Foreign Policy Blogs

Two Big Players Enter the Fray

Photo credit: John Pasden via Flickr

Photo credit: John Pasden via Flickr

During President Obama’s recent trip spanning China, Myanmar and Australia, he along with Chinese President Xi Jingping announced what amounts to a historic agreement between the nations to reduce greenhouse emissions (amongst agreements to extend visas and trade deals to eliminate tariffs on IT products). As the United States and China are the two largest greenhouse gas emitters on the planet, joint action between the two demonstrates they are committed and can provide a wake-up call to other nations to seriously come to the table to take real action as well on greenhouse emissions (Europe does need to be recognized as a leader after further agreeing recently to more ambitious targets to a cut emission at least 40 percent from 1990 levels by 2030).

At a joint news conference President Obama said of the agreement, “As the world’s two largest economies, energy consumers and emitters of greenhouse gases, we have a special responsibility to lead the global effort against climate change.”

A Significant Step

The agreement states the United States intends to reduce greenhouse emissions up to 28 percent from 2005 measures by 2025. These are compared to current goals, which the U.S. is making progress on, of reducing emissions 17 percent below 2005 measures by 2020.

In China, which has seen staggering increases in emissions in the past few decades, has committed to increase its energy consumption from non-fossil fuel sources to 20 percent by 2030 to begin to counterbalance the hold coal has taken. It is worth noting that this is China’s first commitment to stop its emissions. For some perspective on the numbers, China will need to unleash nearly 1,000 gigawatts (GW) of non-fossil energy – about the total energy generation in the U.S. in 2011, according to the U.S. Energy Information Agency.

To further amplify the significance, in the past China has consistently stated it needed all energy sources in order to meet its burgeoning demand as other developed nations were able to do so in the past.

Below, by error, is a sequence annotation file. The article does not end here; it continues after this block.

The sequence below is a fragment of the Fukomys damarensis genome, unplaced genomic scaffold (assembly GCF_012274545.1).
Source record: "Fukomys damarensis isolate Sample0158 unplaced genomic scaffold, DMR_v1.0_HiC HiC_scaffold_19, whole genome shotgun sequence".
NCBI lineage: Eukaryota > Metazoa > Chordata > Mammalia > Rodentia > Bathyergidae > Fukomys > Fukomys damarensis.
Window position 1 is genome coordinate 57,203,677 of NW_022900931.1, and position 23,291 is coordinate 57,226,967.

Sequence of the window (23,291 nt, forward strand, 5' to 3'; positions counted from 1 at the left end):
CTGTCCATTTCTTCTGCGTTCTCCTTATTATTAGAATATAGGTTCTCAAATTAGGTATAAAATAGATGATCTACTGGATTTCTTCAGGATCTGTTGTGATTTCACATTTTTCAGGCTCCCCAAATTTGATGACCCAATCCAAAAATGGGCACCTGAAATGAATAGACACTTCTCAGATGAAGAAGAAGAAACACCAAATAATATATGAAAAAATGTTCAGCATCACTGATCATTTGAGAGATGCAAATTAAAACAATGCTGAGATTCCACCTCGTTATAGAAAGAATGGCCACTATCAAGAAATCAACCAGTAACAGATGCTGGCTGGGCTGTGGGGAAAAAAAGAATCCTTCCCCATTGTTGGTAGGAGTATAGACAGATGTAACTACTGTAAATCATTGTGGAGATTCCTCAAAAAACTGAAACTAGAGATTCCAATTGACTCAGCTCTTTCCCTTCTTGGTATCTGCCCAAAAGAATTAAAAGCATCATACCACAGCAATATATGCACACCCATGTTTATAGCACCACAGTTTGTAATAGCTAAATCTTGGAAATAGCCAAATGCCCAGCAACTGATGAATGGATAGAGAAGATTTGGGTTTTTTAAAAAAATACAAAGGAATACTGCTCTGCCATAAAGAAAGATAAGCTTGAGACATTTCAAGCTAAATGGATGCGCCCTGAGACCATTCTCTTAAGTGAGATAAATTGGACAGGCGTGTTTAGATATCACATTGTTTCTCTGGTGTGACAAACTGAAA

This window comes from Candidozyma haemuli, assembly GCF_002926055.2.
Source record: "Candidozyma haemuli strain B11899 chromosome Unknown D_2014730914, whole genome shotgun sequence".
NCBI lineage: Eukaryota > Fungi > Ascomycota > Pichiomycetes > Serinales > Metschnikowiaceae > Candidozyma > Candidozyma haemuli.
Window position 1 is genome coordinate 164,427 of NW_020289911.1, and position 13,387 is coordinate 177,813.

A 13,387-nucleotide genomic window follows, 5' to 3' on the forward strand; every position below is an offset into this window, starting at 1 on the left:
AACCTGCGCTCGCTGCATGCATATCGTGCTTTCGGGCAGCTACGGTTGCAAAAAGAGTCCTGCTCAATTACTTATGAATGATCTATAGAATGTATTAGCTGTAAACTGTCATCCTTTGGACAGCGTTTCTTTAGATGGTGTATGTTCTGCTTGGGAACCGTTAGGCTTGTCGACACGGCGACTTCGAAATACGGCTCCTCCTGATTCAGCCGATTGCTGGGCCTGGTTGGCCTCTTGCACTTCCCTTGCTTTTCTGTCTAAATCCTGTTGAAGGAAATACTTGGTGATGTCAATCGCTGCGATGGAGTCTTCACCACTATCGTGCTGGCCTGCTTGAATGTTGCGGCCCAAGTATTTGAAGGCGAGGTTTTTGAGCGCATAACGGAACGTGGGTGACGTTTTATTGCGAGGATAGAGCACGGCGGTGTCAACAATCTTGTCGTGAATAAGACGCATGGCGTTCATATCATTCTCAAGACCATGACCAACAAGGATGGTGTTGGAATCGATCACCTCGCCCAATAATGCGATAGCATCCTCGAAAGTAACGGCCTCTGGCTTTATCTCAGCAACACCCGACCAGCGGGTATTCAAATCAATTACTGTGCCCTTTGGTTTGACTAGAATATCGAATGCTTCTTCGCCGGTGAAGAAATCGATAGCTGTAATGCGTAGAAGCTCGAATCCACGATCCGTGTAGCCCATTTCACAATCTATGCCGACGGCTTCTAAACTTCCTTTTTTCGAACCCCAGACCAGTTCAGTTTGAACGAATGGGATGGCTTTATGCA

Last year U.S. Secretary of State John Kerry and China State Councilor Yang Jiechi formed the US-China Climate Change Working Group which served as the foundation for negotiations which proved climate diplomacy can work and is not zero-sum as differences between the nations still persist such as cybercrime and territorial issues in the South China Sea.

U.N. Climate Talks

There is hope the agreement encourages other major players to step up and throttles some momentum in the U.N. led climate talks to formulate a global binding climate change treaty. The process has been very slow moving over the past years with a major stumbling block being the amount of action necessary for the developed world vs. the developing world — the principle of common but differentiated responsibilities and respective capabilities, in light of different national circumstances. The developing world’s position historically has been that it is responsible for an insignificant amount of carbon emissions, thus they should not be held to the same potential reduction targets.

The next session is scheduled for December in Lima, but the ultimate goal of the globally encompassing, strong treaty has been set for the U.N. talks in Paris during 2015. The talks in Lima can definitely go a long way to increasing the foundation set from years of prior negotiations and the Kyoto Protocol.